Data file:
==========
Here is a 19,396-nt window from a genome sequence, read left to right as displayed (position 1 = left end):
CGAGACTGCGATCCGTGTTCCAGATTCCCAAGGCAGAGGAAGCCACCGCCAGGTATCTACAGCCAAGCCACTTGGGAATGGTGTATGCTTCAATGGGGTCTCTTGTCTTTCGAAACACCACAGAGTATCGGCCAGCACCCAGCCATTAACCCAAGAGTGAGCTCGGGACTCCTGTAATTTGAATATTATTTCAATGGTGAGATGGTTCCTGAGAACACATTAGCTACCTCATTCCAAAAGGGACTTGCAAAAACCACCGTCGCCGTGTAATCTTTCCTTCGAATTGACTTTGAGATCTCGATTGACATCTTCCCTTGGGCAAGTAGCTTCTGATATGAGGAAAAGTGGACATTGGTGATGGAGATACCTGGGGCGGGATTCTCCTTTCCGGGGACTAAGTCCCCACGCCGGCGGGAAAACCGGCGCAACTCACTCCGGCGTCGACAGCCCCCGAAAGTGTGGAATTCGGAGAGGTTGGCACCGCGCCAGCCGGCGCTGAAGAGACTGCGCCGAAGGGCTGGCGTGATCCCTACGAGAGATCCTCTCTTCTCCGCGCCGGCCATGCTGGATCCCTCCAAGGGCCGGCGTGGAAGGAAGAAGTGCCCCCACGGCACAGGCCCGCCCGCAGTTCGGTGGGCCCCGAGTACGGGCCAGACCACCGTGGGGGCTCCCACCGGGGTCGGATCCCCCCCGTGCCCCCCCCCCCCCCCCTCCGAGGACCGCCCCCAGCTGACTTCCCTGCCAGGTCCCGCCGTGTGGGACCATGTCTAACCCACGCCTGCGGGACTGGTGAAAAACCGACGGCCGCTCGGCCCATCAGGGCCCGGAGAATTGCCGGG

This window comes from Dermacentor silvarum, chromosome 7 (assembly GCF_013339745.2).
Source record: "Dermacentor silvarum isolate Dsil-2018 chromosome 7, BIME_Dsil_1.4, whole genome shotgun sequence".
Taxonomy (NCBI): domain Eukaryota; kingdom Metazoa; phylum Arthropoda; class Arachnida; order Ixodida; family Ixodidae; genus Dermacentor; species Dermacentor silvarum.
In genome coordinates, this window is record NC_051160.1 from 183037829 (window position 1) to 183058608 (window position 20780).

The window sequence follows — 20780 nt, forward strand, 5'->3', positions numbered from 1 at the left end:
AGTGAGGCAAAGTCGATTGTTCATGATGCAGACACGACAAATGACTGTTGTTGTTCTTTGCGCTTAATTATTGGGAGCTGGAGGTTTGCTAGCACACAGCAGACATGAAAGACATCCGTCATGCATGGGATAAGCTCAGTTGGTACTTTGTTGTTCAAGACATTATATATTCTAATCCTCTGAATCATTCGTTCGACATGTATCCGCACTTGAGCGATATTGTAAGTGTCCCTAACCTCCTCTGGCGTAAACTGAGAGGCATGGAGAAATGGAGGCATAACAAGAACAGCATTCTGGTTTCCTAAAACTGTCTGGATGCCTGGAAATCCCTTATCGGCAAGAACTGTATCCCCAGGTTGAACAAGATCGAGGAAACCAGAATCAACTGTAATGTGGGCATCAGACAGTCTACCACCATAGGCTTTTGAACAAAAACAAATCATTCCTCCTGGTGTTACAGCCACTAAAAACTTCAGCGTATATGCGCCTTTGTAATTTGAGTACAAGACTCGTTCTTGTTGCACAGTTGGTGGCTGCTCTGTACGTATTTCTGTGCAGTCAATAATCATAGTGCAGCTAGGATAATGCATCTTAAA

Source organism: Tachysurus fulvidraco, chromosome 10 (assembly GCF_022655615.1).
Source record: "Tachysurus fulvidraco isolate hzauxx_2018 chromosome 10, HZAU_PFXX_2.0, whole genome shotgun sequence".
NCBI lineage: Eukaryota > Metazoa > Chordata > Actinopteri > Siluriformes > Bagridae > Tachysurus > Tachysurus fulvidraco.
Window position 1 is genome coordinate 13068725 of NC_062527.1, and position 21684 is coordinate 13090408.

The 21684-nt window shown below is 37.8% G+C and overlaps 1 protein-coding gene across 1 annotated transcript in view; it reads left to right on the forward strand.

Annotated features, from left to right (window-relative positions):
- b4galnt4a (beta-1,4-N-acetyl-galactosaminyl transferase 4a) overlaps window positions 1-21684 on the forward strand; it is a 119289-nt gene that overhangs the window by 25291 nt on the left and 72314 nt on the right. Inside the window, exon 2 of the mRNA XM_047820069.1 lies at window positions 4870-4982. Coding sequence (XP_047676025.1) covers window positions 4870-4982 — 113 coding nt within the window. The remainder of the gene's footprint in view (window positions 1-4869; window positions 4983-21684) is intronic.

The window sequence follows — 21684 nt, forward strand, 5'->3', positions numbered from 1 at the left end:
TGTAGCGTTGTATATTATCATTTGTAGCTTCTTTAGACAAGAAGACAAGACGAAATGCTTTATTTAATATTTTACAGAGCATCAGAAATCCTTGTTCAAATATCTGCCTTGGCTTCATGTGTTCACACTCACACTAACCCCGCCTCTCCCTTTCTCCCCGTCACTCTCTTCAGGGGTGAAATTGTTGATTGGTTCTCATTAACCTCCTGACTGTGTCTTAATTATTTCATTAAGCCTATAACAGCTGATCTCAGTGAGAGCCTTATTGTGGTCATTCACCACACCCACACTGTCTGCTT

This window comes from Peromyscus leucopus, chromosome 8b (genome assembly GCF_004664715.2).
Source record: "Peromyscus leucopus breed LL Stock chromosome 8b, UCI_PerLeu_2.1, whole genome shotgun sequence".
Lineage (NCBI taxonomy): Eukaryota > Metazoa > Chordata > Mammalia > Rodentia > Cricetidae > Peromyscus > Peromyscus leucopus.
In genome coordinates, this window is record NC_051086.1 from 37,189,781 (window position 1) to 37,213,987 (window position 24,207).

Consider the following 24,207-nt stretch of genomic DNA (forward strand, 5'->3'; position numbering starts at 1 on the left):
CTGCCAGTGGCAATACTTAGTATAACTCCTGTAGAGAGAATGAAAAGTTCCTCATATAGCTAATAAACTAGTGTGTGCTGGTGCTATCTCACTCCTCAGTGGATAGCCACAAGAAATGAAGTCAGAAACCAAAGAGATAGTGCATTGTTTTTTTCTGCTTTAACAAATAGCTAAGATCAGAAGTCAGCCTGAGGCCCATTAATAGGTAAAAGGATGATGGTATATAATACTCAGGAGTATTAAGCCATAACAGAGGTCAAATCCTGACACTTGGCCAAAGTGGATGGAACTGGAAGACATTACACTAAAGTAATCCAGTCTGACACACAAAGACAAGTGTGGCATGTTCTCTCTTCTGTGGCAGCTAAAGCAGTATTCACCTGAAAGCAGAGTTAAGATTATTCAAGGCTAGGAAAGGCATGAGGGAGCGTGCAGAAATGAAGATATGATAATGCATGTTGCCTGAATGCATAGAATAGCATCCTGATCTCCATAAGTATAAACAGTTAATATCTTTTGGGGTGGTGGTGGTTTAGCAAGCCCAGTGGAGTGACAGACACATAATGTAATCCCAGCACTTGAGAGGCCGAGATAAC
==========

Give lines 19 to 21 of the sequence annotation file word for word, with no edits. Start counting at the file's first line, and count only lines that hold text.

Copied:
Source record: "Peromyscus leucopus breed LL Stock chromosome 8b, UCI_PerLeu_2.1, whole genome shotgun sequence".
Lineage (NCBI taxonomy): Eukaryota > Metazoa > Chordata > Mammalia > Rodentia > Cricetidae > Peromyscus > Peromyscus leucopus.
In genome coordinates, this window is record NC_051086.1 from 37,189,781 (window position 1) to 37,213,987 (window position 24,207).